Why is a tiny island nation facing an internet shutdown?


Internet censorship in Nauru could lead to other human rights abuses

On Wednesday, the government of Nauru announced that it would block Facebook and other websites until it could pass measures to protect its residents from abusive content on the internet. The announcement followed earlier reports that the telecommunications company Digicel had been ordered to block Facebook on the island. In an official statement, President Baron Waqa explained:

Sites that are solely set up for the purpose of distributing explicit, obscene and pornographic contents will be permanently blocked…Other sites — including Facebook — that have been abused by malicious users are under a temporary block until the necessary protection mechanisms are in place to ensure that Nauruans are not left exposed and vulnerable to the actions of criminals, sexual perverts and cyber bullies. All other sites remain active including social media sites with no interference to internet services.

Nauru is a tiny island nation of just 21 square kilometers (8.1 square miles) in the South Pacific — yet decisions made there have far-reaching implications for human rights. The country has operated a detention center for refugees seeking asylum in Australia since 2001, and receives some $30 million in aid money from the Australian government every year. However, there have been documented human rights abuses at the center.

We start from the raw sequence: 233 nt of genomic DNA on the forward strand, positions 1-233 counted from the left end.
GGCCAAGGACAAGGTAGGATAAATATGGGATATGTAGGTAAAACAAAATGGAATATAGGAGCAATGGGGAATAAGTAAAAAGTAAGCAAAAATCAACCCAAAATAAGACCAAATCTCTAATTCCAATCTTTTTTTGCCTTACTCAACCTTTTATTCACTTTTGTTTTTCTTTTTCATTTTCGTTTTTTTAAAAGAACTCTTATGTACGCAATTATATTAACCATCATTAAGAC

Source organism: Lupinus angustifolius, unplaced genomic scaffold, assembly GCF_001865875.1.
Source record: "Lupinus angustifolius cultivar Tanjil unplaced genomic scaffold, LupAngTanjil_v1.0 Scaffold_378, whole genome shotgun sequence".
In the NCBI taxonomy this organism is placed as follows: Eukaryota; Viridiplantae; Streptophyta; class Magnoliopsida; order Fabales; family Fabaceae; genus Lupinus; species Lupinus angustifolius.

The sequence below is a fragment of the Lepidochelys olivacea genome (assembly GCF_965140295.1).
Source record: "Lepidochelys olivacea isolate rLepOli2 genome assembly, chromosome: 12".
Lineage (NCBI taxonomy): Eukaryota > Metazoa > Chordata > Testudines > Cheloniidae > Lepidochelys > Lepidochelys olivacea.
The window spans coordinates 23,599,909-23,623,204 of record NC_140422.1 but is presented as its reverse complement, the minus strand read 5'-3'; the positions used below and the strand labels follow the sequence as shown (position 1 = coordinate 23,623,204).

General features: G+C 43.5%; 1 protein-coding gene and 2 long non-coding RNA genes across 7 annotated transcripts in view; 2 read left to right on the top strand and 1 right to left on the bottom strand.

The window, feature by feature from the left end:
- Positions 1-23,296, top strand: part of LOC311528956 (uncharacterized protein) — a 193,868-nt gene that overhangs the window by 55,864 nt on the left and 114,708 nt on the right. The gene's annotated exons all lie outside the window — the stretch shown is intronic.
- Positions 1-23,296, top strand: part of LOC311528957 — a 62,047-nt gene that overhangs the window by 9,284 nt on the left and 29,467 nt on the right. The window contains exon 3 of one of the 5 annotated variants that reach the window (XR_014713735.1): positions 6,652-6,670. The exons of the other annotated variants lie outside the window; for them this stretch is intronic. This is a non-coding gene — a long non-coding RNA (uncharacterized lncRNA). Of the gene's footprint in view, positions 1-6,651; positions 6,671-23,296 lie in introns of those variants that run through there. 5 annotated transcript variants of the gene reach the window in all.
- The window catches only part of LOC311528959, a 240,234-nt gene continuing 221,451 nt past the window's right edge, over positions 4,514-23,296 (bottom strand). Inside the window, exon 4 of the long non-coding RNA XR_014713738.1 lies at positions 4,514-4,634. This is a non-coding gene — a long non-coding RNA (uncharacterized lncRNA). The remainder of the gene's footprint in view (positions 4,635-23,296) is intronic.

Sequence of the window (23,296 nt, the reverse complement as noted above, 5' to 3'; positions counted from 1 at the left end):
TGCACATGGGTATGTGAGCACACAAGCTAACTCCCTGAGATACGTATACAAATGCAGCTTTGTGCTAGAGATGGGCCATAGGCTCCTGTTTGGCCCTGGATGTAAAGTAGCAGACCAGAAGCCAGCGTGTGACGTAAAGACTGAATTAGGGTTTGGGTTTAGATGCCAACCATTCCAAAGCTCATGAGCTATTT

Notably, at the same time that internet interference was being reported, the government of Nauru also amended its criminal code to impose jail time for anyone who makes a statement that “coerces, intimidates, harasses, or causes emotional distress to a person” if the statement is “likely to threaten national defence, public safety, public order, public morality or public health.”

Although the code is not explicit, human rights activists believe it could prevent asylum seekers from speaking out about the conditions of their detention.

The new law comes in the wake of other restrictive actions by the government, including expulsion of a magistrate judge and suspension of three members of the main opposition party in Nauru’s Parliament. Australia’s Foreign Affairs Minister Julie Bishop has decried the clampdowns on free speech in Nauru.

Because refugees are stateless, they are especially vulnerable to human rights abuses. This fact, combined with the imposition of a new criminal code and internet restrictions, means that we could have a dangerous powder keg for human rights abuses in Nauru.

Earlier this month, UN and global human rights experts issued an historic declaration that internet kill switches can never be justified under international law. In 2015, we have already seen internet shutdowns in the Democratic Republic of Congo, Burundi, and Togo. These shutdowns must stop. We are tracking the situation in Nauru and exploring ways for you to take action.

photo credit: Sean Kelleher